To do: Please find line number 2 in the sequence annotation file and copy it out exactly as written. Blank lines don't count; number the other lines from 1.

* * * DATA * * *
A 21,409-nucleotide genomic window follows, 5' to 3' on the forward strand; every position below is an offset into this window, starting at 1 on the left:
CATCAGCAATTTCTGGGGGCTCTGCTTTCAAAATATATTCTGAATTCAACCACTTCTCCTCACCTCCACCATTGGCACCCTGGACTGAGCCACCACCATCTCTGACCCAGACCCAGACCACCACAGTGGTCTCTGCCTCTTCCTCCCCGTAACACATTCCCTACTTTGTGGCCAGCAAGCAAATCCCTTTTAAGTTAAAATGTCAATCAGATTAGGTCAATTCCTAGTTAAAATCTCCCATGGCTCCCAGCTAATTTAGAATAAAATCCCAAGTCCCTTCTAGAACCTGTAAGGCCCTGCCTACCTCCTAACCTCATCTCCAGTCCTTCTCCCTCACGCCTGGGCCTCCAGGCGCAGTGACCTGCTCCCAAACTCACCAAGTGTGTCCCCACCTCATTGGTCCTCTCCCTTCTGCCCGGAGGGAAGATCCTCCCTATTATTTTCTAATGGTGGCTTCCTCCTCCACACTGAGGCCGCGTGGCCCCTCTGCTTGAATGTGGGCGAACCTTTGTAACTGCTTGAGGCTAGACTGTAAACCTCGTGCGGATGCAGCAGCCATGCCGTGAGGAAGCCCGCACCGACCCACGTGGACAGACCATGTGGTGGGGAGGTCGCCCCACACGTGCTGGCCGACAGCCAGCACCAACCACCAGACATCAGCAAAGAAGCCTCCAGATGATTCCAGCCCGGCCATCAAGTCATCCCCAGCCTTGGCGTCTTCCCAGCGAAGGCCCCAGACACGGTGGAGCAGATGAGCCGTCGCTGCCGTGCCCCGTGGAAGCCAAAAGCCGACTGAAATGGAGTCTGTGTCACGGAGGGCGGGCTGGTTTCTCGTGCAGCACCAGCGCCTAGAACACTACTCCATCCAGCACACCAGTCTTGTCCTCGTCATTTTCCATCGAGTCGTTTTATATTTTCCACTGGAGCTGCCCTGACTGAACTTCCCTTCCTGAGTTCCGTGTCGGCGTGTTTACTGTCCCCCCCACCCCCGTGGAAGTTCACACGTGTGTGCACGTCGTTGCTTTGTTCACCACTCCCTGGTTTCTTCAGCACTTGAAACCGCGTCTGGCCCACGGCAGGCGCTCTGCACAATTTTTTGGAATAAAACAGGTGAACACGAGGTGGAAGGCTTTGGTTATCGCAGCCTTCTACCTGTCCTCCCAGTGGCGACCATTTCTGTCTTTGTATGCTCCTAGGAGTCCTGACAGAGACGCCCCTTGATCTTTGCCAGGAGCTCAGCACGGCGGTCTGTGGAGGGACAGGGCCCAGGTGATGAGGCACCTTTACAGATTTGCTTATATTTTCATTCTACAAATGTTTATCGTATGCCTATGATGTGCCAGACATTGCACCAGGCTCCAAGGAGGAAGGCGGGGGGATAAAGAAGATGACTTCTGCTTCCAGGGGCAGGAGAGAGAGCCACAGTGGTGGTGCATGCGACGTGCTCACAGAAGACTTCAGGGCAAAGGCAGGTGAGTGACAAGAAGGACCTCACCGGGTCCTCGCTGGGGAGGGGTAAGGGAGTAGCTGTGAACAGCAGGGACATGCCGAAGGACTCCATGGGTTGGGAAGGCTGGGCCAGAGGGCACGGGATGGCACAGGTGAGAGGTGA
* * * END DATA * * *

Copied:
CATCAGCAATTTCTGGGGGCTCTGCTTTCAAAATATATTCTGAATTCAACCACTTCTCCTCACCTCCACCATTGGCACCCTGGACTGAGCCACCACCATCTCTGACCCAGACCCAGACCACCACAGTGGTCTCTGCCTCTTCCTCCCCGTAACACATTCCCTACTTTGTGGCCAGCAAGCAAATCCCTTTTAAGTTAAAATGTCAATCAGATTAGGTCAATTCCTAGTTAAAATCTCCCATGGCTCCCAGCTAATTTAGAATAAAATCCCAAGTCCCTTCTAGAACCTGTAAGGCCCTGCCTACCTCCTAACCTCATCTCCAGTCCTTCTCCCTCACGCCTGGGCCTCCAGGCGCAGTGACCTGCTCCCAAACTCACCAAGTGTGTCCCCACCTCATTGGTCCTCTCCCTTCTGCCCGGAGGGAAGATCCTCCCTATTATTTTCTAATGGTGGCTTCCTCCTCCACACTGAGGCCGCGTGGCCCCTCTGCTTGAATGTGGGCGAACCTTTGTAACTGCTTGAGGCTAGACTGTAAACCTCGTGCGGATGCAGCAGCCATGCCGTGAGGAAGCCCGCACCGACCCACGTGGACAGACCATGTGGTGGGGAGGTCGCCCCACACGTGCTGGCCGACAGCCAGCACCAACCACCAGACATCAGCAAAGAAGCCTCCAGATGATTCCAGCCCGGCCATCAAGTCATCCCCAGCCTTGGCGTCTTCCCAGCGAAGGCCCCAGACACGGTGGAGCAGATGAGCCGTCGCTGCCGTGCCCCGTGGAAGCCAAAAGCCGACTGAAATGGAGTCTGTGTCACGGAGGGCGGGCTGGTTTCTCGTGCAGCACCAGCGCCTAGAACACTACTCCATCCAGCACACCAGTCTTGTCCTCGTCATTTTCCATCGAGTCGTTTTATATTTTCCACTGGAGCTGCCCTGACTGAACTTCCCTTCCTGAGTTCCGTGTCGGCGTGTTTACTGTCCCCCCCACCCCCGTGGAAGTTCACACGTGTGTGCACGTCGTTGCTTTGTTCACCACTCCCTGGTTTCTTCAGCACTTGAAACCGCGTCTGGCCCACGGCAGGCGCTCTGCACAATTTTTTGGAATAAAACAGGTGAACACGAGGTGGAAGGCTTTGGTTATCGCAGCCTTCTACCTGTCCTCCCAGTGGCGACCATTTCTGTCTTTGTATGCTCCTAGGAGTCCTGACAGAGACGCCCCTTGATCTTTGCCAGGAGCTCAGCACGGCGGTCTGTGGAGGGACAGGGCCCAGGTGATGAGGCACCTTTACAGATTTGCTTATATTTTCATTCTACAAATGTTTATCGTATGCCTATGATGTGCCAGACATTGCACCAGGCTCCAAGGAGGAAGGCGGGGGGATAAAGAAGATGACTTCTGCTTCCAGGGGCAGGAGAGAGAGCCACAGTGGTGGTGCATGCGACGTGCTCACAGAAGACTTCAGGGCAAAGGCAGGTGAGTGACAAGAAGGACCTCACCGGGTCCTCGCTGGGGAGGGGTAAGGGAGTAGCTGTGAACAGCAGGGACATGCCGAAGGACTCCATGGGTTGGGAAGGCTGGGCCAGAGGGCACGGGATGGCACAGGTGAGAGGTGA